HIPAA and its associated legislation undergo periodic updates. This is a summary of 2024 scheduled updates. Visit for additional information.  

Strengthened Cybersecurity 

  • Enhanced Risk Assessments: Covered entities are required to conduct more comprehensive risk assessments to identify and address potential vulnerabilities in their systems and processes. This should include Technical, Administrative, and Functional risks.  
  • Improved Incident Response Plans: Covered entities should have a robust incident response plan addressing data breach and cyberattacks. There will be an emphasis on timely response and reporting. 
  • Data Encryption: Implement stronger data encryption practices for protected health information (PHI). 

Changes to Patient Rights and Access 

  • Right to Access PHI: Provide patients with access to their PHI electronically at no cost from covered entities, if readily available. 
  • Expanded Access for Care Coordination:  PHI can be shared between covered entities involved in the patient’s care, with the patient’s authorization, to improve care coordination. 
  • Minimum Necessary Standard: This standard now applies to individual-level care coordination and case management uses and disclosures of PHI. 

Additional Considerations 

  • Healthcare Sector Cybersecurity Framework is being developed by the Department of Health and Human Services (HHS) to enhance cybersecurity efforts in the healthcare sector (not officially implemented in 2024) 
  • Modification to the HIPAA Privacy Rule by the Office for Civil Rights (OCR) to empower patients, improve care coordination, and reduce regulatory burdens.  

Step 2 – Create a Compliance Program The first step is understanding and implementing all the HIPAA rules. The second step is creating an environment where they are taught to all users, practiced at all levels, and effectively tested.  

  • Compliance Management: Identify a HIPAA Compliance Officer to oversee program implementation and enforcement. This role should include the organization’s practice areas, technology, and cybersecurity. It should report to a compliance committee for broader program development and enforcement.  
  • Create & Review Policies, Procedures, and Controls. Create and adapt policies outlining how you handle PHI, including acceptable uses, disclosures, minimum access standards, and proper handling guidelines. Create Controls to test and validate your policies and procedures. Periodically review the program ensuring alignment with regulatory and business changes.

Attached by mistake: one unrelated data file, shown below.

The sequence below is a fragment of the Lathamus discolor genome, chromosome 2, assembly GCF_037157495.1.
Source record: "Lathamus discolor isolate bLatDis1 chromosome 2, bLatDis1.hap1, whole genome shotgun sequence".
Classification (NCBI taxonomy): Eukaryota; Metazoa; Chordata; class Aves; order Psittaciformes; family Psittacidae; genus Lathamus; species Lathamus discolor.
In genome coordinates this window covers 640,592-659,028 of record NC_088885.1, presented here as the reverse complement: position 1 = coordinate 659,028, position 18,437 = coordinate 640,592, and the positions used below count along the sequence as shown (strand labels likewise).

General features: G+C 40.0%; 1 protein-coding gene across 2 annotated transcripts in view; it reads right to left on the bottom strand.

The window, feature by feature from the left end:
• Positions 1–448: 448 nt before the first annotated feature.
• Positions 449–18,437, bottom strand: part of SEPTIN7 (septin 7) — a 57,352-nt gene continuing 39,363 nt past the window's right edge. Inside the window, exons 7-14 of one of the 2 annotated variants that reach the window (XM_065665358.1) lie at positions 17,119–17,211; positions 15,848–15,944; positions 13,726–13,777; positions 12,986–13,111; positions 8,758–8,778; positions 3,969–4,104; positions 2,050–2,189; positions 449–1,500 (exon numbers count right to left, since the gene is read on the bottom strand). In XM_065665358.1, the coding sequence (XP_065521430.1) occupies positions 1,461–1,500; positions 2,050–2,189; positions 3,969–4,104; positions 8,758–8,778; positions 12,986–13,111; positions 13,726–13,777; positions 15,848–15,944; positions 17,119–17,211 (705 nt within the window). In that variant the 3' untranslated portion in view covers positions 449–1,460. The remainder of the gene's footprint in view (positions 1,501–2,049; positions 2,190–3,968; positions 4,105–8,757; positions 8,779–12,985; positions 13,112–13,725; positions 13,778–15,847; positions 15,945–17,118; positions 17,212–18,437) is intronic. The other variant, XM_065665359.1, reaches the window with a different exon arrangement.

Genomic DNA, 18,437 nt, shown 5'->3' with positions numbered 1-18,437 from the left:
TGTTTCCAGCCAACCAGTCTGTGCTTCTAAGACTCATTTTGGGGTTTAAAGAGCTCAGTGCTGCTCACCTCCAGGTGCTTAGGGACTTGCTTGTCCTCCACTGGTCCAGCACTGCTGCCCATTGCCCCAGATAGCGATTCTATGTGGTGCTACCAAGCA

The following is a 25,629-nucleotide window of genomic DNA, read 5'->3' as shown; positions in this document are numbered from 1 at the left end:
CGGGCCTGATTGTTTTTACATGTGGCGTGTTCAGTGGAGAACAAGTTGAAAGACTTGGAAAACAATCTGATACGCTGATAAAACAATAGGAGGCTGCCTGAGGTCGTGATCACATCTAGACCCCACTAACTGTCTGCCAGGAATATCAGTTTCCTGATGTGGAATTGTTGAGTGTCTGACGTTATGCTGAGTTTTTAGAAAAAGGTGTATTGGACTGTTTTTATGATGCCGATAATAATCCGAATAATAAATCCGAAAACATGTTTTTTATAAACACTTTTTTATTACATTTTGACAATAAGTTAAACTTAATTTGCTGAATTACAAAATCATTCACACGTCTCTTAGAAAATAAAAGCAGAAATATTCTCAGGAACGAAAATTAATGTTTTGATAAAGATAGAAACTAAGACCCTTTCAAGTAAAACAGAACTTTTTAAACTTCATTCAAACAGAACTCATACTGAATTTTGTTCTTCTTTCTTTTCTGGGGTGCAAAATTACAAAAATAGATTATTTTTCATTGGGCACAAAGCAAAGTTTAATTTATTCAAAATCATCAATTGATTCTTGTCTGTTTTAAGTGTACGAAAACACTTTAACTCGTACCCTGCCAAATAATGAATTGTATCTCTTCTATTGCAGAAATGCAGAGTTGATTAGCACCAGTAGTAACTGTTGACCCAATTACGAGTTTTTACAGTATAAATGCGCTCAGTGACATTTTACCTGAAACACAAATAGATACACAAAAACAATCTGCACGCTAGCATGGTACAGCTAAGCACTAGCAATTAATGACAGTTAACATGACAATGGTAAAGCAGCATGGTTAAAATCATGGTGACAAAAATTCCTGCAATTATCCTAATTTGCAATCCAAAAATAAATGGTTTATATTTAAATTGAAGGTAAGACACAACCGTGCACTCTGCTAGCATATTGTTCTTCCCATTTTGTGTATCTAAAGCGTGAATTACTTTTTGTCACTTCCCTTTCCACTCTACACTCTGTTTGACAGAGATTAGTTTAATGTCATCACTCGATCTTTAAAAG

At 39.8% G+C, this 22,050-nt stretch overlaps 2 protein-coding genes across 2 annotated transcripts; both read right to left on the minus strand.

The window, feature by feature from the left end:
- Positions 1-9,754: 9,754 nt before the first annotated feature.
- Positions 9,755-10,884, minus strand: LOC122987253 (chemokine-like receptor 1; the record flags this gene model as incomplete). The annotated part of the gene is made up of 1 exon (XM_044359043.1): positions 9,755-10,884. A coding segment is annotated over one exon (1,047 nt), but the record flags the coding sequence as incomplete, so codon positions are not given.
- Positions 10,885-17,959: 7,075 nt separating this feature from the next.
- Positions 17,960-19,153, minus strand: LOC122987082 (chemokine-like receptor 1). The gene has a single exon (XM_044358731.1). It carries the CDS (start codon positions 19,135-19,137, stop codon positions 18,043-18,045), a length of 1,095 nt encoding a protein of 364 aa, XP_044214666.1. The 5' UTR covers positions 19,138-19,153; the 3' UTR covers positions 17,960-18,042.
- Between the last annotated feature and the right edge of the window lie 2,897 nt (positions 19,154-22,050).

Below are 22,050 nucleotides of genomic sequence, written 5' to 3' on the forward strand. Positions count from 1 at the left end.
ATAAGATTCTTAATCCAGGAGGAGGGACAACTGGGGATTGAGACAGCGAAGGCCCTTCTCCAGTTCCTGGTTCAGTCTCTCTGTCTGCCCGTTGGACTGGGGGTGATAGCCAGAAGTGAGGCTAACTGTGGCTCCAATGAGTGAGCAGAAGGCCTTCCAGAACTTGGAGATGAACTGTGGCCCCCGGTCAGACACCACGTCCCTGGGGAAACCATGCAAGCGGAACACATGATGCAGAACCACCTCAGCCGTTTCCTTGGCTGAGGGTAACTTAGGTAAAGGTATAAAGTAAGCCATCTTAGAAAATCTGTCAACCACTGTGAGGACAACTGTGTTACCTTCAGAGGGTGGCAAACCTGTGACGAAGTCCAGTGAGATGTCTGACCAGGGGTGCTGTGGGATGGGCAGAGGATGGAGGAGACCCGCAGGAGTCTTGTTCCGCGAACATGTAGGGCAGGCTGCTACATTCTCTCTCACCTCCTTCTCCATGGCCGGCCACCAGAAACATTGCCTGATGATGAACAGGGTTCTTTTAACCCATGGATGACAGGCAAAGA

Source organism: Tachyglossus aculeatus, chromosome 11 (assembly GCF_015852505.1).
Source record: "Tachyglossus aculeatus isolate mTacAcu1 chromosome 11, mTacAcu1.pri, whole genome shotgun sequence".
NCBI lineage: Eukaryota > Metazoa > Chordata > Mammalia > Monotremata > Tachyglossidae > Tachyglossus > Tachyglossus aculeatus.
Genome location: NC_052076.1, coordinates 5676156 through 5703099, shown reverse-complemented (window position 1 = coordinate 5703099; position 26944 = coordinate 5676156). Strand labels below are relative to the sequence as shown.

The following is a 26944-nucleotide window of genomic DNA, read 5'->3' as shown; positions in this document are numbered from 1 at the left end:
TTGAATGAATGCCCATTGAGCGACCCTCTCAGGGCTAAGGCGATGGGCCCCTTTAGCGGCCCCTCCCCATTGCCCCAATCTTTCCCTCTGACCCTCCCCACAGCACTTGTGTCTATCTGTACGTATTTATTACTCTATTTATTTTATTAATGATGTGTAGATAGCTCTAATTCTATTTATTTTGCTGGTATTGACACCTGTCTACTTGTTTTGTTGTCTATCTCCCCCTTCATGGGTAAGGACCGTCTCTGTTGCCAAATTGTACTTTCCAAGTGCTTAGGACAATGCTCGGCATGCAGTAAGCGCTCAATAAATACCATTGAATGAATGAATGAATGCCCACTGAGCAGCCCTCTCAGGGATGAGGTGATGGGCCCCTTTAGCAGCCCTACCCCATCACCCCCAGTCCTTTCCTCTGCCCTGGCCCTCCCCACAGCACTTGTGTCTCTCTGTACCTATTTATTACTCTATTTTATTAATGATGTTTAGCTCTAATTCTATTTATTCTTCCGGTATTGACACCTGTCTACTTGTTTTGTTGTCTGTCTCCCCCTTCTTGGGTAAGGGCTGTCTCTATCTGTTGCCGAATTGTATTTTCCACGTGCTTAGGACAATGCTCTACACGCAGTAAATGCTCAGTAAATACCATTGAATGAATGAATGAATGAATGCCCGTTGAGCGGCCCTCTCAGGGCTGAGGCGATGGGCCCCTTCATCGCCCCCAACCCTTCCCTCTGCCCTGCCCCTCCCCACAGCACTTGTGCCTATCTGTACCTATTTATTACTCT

• Train and educate: Regularly train all staff who handle PHI on HIPAA requirements, security measures, and proper information handling practices. Training should also address application usage and current cyber threats.  
  • Communications: Create an environment where violations are easily identified and reported. Establish clear and accessible methods for reporting potential HIPAA violations or concerns. Leverage hotlines, email addresses, or designated staff members. 
  • Create a Business Associate Program: Whether you are a Covered Entity or a Business Associate, you are responsible for establishing a Business Associate program for all ePHI that you delegate to a third-party provider.  
  • Conduct Risk Assessments: Identify and address potential vulnerabilities in their systems and processes. 

Step 3 – Address Violations – HIPAA violations can result in significant penalties, stemming from regulatory fines and civil actions. Create plans and practice:  

  • Incident response: Create a formal Incident Response plan for security breaches and data leaks. Your plan should address team mobilization, leadership escalation, law enforcement involvement, cyber insurance, and regulatory reporting with associated reporting. Consider integrating with Disaster Recovery and Business Continuity programs.  
  • Reporting: Follow required reporting procedures to the Department of Health and Human Services (HHS), affected individuals, and shareholders (8K). Consult legal staff for specific requirements and reporting formats.  

Step 4 – Create Strategic Partnerships - Do not attempt to create a strategic HIPAA program yourself. Align with HIPAA service providers; providers who fully understand and practice HIPAA compliance. 

  • Include using software or SaaS providers built for HIPAA purpose.  
  • Leverage a partner to conduct periodic technical and functional assessments. 
  • Leverage a third-party training partner that has specific HIPAA curriculum and the ability to add your specific training requirements, train constantly. 

Being HIPAA compliant demonstrates an organization’s commitment to protecting patient privacy and safeguarding sensitive health information. It’s essential for healthcare providers and related entities to understand and comply with these regulations to maintain patient trust and avoid legal repercussions. 

Next Steps

Become strategic by aligning your business, operations, cybersecurity, and technical to HIPAA requirements in a single plan. Conduct a HIPAA based technical and functional assessment to identify weaknesses then plan for remediation. Connect with us today and maintain compliance with the help from an ISOutsource Trusted Advisor.